Packing an offset blanket is one of the most critical adjustments a press operator can make. Due to the complex interaction of cylinder diameters, blanket properties and variations in paper, this adjustment, although simple in nature can be very intimidating to many press operators.
Once thought of as a tool only for large offset presses, today the packing gauge is available for all presses, both large and small. The use of a quality gauge can improve overall print quality and speed up the troubleshooting of printing related problems. Used on a regular basis a packing gauge will become a primary Total Quality Management Tool.
Older packing gauges were bulky and cumbersome to use. This made checking blanket and plate packing difficult. As a result of this, these gauges were used primarily to troubleshoot problems after they showed up on the sheet. Today's gauges are smaller, lighter and easier to use. This means that checking packing can be done on every make-ready, allowing the press operator to correct potential problems before the first sheet is printed.
Why check packing at all? A question that is often asked. Even though packing sheets and blankets are clearly marked to indicate their thickness, many factors can influence how thick a particular blanket and packing set will be when mounted on the press.
Specifications. A common misconception is that a blanket marked .075" is actually .075" thick. Blanket and packing manufacturers, like all manufacturers, have a range of tolerances that they try to hold their product to. Because of this range, some blankets and packing sheets might be a few thousandths thicker or thinner than others. This does not indicate a problem or any kind of manufacturing defect, but can affect your overall packing thickness and print quality. Once this difference is know, you can then compensate for it when making ready.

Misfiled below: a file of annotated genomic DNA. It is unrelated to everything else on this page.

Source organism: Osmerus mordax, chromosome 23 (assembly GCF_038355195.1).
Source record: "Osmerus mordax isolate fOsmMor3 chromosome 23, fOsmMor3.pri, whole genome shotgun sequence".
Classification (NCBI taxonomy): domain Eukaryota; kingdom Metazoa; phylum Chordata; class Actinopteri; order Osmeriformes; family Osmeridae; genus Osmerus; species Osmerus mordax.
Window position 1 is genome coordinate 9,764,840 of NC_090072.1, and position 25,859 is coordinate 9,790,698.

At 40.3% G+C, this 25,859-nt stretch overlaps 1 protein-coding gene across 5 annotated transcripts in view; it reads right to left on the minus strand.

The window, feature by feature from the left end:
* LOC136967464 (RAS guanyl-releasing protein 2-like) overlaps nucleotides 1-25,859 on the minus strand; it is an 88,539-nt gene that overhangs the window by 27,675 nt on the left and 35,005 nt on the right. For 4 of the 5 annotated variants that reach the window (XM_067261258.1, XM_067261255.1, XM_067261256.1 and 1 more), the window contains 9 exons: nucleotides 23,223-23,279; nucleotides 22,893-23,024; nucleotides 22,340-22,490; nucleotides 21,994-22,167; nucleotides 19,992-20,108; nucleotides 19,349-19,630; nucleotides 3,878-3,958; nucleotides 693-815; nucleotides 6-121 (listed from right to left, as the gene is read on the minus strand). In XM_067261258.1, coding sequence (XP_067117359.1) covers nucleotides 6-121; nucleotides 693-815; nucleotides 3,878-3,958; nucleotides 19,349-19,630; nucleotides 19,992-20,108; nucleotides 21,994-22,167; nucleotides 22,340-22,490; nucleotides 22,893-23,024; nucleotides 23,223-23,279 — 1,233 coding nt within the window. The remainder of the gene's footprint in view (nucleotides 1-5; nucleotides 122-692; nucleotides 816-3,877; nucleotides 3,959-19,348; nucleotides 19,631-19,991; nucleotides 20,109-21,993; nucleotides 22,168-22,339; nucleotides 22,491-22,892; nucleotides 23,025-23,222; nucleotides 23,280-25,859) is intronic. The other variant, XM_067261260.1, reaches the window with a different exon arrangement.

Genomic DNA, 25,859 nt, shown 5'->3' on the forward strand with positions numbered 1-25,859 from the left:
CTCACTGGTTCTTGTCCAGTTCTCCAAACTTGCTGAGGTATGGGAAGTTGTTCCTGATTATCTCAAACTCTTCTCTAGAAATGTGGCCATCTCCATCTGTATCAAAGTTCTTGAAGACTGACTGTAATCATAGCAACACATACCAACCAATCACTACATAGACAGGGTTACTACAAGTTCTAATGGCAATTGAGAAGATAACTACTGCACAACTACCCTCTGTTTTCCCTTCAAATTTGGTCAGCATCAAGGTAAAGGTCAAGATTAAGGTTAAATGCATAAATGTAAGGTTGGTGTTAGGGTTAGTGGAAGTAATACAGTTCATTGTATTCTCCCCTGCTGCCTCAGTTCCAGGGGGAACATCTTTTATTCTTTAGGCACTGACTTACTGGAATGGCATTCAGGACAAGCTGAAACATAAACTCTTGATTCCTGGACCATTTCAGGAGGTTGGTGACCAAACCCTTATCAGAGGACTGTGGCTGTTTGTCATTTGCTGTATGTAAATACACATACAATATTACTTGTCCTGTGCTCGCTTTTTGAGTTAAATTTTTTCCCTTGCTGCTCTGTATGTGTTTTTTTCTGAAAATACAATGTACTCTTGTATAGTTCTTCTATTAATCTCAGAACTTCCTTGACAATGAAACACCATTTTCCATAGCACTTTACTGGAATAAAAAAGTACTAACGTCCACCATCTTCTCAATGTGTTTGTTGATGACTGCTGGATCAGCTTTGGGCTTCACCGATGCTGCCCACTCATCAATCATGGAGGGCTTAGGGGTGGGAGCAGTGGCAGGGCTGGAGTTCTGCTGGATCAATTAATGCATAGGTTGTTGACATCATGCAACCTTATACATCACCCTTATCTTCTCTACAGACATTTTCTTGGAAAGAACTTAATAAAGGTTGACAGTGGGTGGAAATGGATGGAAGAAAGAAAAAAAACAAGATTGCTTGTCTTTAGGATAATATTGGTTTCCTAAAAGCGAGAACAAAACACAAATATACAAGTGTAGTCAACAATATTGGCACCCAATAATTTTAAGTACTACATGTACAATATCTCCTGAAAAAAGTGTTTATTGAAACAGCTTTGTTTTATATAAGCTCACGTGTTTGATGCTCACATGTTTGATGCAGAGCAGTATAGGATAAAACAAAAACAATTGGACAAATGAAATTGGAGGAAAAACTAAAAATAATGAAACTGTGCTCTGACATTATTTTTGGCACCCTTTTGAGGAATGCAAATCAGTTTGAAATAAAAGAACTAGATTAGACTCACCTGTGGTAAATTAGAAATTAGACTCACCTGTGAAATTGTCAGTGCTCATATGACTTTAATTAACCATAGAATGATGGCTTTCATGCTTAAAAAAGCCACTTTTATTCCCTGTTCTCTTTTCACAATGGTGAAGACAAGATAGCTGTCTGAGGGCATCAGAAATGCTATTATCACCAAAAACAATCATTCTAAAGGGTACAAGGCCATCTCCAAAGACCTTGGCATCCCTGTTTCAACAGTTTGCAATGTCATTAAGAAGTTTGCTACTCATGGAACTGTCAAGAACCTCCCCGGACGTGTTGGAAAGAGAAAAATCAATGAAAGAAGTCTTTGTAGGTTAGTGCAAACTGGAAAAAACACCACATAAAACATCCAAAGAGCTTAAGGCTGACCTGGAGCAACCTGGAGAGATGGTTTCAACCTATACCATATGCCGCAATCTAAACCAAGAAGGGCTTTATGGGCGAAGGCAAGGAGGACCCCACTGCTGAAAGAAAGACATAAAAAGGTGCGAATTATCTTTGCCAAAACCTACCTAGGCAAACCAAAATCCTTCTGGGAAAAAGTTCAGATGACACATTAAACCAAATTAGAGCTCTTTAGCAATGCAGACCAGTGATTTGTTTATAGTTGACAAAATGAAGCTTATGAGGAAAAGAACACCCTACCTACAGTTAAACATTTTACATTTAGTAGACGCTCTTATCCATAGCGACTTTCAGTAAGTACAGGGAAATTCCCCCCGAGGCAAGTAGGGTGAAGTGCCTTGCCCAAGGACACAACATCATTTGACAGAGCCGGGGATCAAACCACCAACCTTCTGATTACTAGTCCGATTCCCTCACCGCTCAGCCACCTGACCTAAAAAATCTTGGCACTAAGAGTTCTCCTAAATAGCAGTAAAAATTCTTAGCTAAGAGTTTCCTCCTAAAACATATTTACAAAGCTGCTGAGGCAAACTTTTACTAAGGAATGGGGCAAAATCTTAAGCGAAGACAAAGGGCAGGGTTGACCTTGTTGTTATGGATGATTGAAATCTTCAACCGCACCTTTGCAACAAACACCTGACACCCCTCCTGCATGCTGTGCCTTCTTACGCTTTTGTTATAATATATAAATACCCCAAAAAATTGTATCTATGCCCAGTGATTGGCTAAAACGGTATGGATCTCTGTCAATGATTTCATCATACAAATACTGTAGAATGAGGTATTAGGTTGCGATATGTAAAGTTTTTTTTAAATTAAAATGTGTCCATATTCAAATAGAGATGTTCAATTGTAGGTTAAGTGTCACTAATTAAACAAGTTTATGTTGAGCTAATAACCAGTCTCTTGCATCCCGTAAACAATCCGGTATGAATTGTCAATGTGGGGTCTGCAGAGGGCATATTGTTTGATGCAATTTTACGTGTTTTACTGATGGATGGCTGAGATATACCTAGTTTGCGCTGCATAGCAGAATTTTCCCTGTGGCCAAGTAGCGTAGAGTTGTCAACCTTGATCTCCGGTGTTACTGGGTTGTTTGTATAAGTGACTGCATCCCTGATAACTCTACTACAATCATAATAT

Mounting. Another factor that affects blanket thickness is mounting. A properly mounted blanket is thinner than the same blanket off of the press. Measuring the blanket off of the press with a micrometer will not give you an accurate indication of its thickness when properly tensioned on the press. This factor makes it very important to check blanket and packing on a properly mounted blanket.
Beating down. As a new blanket is exposed to the constant pressure applied during the printing process, a beating down effect occurs. The majority of this occurs within the first few 1000 sheets, and the effect continues after that at a reduce rate. Although the amount that a blanket beats down will vary from one manufacturer to the next and from one type of blanket to the next, some reduction in overall thickness can be expected. Again, checking on the press is the only way to accurately measure this effect.
Printing Problems. After you have done everything right and you still have problems with print length or image quality, it's time to get out the packing gauge and do some troubleshooting. Most service technicians can relate many stories about "perfectly packed presses that won't print". A large number of these service calls are resolved within just five minutes and a packing gauge. Two sheets of packing material stuck together, a four ply instead of a three ply blanket, a .012" plate instead of an .008" plate, etc. are just a few common reasons to measure packing on the press.
Plates. Although plates are more stable than blankets as a general rule, a quick check when troubleshooting will eliminate any discrepancies with the plate or it's packing sheets.
Knowing that plate and blanket packing should be measured directly on the press, we are offering to you use the Digi Blankets Thickness Guage.